Protecting children in the metaverse: It’s easy to blame big tech, but we all have a role to play

In a recent BBC News investigation, a reporter posing as a 13-year-old girl in a virtual reality (VR) app was subjected to sexual content, racist slurs and the threat of rape. The VRChat application in question is an interactive platform where users can create “rooms” in which people interact (in the form of avatars). The reporter saw avatars that mimic sex, and many men offered her.

The results of this investigation led to warnings from child welfare charities, including the National Society for the Prevention of Cruelty to Children (NSPCC), about the dangers children face in the metaverse. the metaverse refers to a network of virtual reality worlds that Meta (formerly Facebook) is positioning as the future version of the Internet, which will eventually allow us to participate in educational, professional and social contexts.

The NSPCC appears to be shifting the blame and responsibility to tech companies, saying they need to do more to protect the safety of children in these online spaces. While I agree that platforms can do more, they cannot solve this problem alone.

Reading the BBC investigation, I felt already saw. I was surprised that anyone working in the online defense field was, in the words of the NSPCC, “shocked” by the reporter’s experience. A decade ago, long before we even heard the word “metaverse”, similar stories emerged around platforms like Club Penguin and Hotel Habbo.

These avatar-based platforms, where users interact in virtual spaces via a text chat feature, were actually designed for children. In both cases, adults posing as children for the investigation were subjected to overt sexual interaction.

Demands for companies to do more to prevent these incidents have been around for a long time. We are locked in a cycle of new technologies, emerging risks and moral panic. But nothing changes.


Read more: Metaverse: Three Legal Questions We Need to Solve


This is a tricky area

We have seen companies ask for age verification measures to prevent young people from accessing inappropriate services. This included suggestions for social platforms to require verification that a user is 13 or older, or for porn sites to require verification that a user is over 18.

If age verification were simple, it would already be widespread. If anyone can come up with a way for all 13 year olds to securely verify their age online without worrying about data privacy, and in a way that is easy to implement on platforms, many tech companies would be happy to talk to them.

In terms of managing the communication that takes place on these platforms, this will also not be achieved through an algorithm. Artificial intelligence is nowhere near smart enough to intercept audio streams in real time and accurately determine if someone is being offensive. And while there may be some wiggle room for human moderation, real-time monitoring of all online spaces would be incredibly resource intensive.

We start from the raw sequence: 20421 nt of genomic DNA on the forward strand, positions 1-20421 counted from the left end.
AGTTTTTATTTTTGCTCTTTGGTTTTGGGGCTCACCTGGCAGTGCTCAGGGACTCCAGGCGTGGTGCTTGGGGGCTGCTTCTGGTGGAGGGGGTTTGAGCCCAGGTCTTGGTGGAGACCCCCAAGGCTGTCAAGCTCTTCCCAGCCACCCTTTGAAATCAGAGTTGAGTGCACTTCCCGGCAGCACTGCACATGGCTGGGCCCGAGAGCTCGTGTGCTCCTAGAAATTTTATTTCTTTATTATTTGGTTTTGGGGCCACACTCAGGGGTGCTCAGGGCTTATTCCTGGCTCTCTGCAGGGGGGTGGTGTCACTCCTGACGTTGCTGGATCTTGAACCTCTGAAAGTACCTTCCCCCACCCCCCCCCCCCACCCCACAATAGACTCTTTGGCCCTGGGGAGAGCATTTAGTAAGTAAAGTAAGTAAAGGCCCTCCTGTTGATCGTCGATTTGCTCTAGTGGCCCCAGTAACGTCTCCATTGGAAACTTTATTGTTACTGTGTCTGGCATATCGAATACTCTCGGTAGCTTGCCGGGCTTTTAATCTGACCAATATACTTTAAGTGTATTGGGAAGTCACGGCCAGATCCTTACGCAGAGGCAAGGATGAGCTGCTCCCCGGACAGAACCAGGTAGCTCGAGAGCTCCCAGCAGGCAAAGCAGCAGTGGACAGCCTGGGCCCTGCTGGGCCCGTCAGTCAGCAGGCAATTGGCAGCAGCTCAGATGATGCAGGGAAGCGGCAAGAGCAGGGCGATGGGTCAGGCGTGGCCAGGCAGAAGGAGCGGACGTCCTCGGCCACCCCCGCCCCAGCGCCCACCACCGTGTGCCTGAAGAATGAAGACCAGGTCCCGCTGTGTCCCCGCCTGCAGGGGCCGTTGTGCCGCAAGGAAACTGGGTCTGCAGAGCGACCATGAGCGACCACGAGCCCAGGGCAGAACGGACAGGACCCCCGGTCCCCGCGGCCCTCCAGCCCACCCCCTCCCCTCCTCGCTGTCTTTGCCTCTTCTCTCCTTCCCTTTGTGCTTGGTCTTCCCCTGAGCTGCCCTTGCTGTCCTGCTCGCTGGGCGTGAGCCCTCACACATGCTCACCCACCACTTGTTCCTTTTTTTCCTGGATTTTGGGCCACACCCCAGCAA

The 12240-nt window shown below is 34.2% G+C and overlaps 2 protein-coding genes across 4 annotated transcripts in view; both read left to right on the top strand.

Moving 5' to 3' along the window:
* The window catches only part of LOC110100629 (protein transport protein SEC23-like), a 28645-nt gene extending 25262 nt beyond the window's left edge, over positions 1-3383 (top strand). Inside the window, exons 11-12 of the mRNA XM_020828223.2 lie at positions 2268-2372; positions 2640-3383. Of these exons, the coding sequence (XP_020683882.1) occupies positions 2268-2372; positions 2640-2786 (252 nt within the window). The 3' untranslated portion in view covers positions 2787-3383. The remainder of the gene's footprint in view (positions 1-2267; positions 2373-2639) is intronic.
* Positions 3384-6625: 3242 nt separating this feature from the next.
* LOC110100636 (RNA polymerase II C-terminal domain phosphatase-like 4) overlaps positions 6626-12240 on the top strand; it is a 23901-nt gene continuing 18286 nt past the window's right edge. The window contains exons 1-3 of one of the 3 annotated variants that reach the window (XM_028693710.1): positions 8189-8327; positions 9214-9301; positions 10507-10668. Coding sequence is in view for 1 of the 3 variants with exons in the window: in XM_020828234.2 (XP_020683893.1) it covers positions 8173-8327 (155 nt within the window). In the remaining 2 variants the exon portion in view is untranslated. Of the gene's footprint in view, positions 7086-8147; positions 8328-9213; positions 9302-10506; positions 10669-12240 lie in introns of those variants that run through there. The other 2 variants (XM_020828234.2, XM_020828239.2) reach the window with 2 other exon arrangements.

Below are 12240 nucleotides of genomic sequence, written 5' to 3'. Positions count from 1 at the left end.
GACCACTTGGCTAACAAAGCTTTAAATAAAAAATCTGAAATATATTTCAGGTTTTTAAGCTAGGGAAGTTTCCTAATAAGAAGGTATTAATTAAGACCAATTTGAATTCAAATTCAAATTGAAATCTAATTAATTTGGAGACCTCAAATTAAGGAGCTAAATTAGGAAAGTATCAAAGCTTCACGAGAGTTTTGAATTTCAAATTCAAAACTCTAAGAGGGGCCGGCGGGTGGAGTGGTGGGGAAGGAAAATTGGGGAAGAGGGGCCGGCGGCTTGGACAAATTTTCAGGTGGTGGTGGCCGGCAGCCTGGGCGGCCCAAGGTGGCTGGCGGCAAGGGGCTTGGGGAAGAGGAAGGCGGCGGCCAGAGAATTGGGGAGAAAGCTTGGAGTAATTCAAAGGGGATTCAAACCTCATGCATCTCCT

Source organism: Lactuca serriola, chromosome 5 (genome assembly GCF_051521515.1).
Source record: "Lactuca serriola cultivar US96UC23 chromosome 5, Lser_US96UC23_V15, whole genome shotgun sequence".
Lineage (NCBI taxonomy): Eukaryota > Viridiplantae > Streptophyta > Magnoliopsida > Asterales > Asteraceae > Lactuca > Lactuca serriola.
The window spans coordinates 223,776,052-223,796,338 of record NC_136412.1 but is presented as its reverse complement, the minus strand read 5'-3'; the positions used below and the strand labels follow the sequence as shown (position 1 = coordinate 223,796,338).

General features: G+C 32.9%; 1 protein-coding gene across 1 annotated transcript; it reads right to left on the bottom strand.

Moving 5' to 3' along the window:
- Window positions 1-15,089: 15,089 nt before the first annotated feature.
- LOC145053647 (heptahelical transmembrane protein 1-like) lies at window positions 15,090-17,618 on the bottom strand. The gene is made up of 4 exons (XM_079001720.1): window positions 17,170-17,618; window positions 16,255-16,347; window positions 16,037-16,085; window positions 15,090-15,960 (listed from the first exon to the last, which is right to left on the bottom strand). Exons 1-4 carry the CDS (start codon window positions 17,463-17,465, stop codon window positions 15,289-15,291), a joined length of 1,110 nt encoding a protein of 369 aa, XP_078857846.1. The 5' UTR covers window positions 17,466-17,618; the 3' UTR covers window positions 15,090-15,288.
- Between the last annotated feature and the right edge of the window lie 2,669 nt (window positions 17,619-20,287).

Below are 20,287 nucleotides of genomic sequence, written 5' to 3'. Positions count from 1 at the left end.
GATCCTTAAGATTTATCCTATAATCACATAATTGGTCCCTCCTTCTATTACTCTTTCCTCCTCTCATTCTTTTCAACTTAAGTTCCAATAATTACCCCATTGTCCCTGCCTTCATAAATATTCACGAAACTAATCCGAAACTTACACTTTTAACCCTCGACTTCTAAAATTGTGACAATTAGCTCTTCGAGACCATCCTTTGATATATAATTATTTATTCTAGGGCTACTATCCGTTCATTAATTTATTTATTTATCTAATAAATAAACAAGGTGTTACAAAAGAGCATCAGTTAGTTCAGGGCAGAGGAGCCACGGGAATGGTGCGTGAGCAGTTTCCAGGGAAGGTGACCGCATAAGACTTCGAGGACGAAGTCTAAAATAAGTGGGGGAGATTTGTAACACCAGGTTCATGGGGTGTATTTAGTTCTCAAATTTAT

The reality is that platforms already provide many tools to combat harassment and abuse. The problem is that few people know about them, believe they will work, or want to use them. VRChat, for example, provides tools to block abusive users and ways to report them, which can result in the user’s account being deleted.

We can’t sit back and yell, “My kid got upset about something on the internet, who’s going to stop it from happening?” We need to shift our focus away from the notion of “evil big tech”, which is really useless, to the role that other stakeholders can play.

If parents are buying VR headsets for their kids, they should pay attention to the safety features. Activity can often be monitored by asking the young person to stream what’s on the headphones to the family’s TV or other screen. Parents can also review the apps and games young people are interacting with before allowing their children to use them.

What do young people think

I have spent the past two decades researching online advocacy, talking to young people about online harm concerns, and working with various stakeholders on how we can better help young people. I rarely hear young people themselves begging the government to subdue the big tech companies.

However, they regularly call for better adult education and support in dealing with the potential online harm they may face. For example, young people tell us that they want to talk in class with knowledgeable teachers who are able to manage emerging debates and to whom they can ask questions without being told “don’t ask those questions.”


Read more: How to protect kids online without strict rules and reprimands


However, without nationwide coordination, I can sympathize with any teacher who does not want to risk complaining, for example, from outraged parents, after discussing such sensitive topics.

I note that the UK Government’s Internet Safety Bill, which politicians say will prevent harm on the Internet, contains only two mentions of the word “education” in 145 pages.

We all have a role to play in helping young people navigate the online space. Prevention has been the key idea for 15 years, but this approach is not working. Young people want to be educated by people who understand the issues. This is not something that can be achieved with platforms alone.

  • Andy Phippen Professor of Computer Ethics and Digital Rights at Bournemouth University.

This article first appeared on Talk.